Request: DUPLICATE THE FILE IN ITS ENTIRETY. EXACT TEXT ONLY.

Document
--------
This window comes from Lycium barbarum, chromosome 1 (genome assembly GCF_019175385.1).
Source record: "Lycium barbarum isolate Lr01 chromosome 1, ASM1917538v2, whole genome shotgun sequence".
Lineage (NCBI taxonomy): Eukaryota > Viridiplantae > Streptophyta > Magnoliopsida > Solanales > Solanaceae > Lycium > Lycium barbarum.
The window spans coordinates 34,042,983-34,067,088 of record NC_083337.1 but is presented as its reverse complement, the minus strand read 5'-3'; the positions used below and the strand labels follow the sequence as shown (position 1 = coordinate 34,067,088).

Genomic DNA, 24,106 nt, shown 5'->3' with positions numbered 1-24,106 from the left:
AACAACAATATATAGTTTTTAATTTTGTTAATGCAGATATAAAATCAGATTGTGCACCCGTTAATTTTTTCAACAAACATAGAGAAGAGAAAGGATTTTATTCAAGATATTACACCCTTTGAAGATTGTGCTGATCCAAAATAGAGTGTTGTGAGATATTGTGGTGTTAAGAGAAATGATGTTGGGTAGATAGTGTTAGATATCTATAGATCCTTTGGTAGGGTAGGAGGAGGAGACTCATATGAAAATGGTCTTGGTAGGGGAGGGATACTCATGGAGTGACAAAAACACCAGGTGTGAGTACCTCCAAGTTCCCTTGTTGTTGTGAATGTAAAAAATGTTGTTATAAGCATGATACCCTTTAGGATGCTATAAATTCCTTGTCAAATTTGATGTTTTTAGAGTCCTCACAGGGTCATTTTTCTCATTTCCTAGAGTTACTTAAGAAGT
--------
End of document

This window comes from Lycium barbarum, chromosome 1 (genome assembly GCF_019175385.1).
Source record: "Lycium barbarum isolate Lr01 chromosome 1, ASM1917538v2, whole genome shotgun sequence".
Lineage (NCBI taxonomy): Eukaryota > Viridiplantae > Streptophyta > Magnoliopsida > Solanales > Solanaceae > Lycium > Lycium barbarum.
The window spans coordinates 34,042,983-34,067,088 of record NC_083337.1 but is presented as its reverse complement, the minus strand read 5'-3'; the positions used below and the strand labels follow the sequence as shown (position 1 = coordinate 34,067,088).

Genomic DNA, 24,106 nt, shown 5'->3' with positions numbered 1-24,106 from the left:
AACAACAATATATAGTTTTTAATTTTGTTAATGCAGATATAAAATCAGATTGTGCACCCGTTAATTTTTTCAACAAACATAGAGAAGAGAAAGGATTTTATTCAAGATATTACACCCTTTGAAGATTGTGCTGATCCAAAATAGAGTGTTGTGAGATATTGTGGTGTTAAGAGAAATGATGTTGGGTAGATAGTGTTAGATATCTATAGATCCTTTGGTAGGGTAGGAGGAGGAGACTCATATGAAAATGGTCTTGGTAGGGGAGGGATACTCATGGAGTGACAAAAACACCAGGTGTGAGTACCTCCAAGTTCCCTTGTTGTTGTGAATGTAAAAAATGTTGTTATAAGCATGATACCCTTTAGGATGCTATAAATTCCTTGTCAAATTTGATGTTTTTAGAGTCCTCACAGGGTCATTTTTCTCATTTCCTAGAGTTACTTAAGAAGT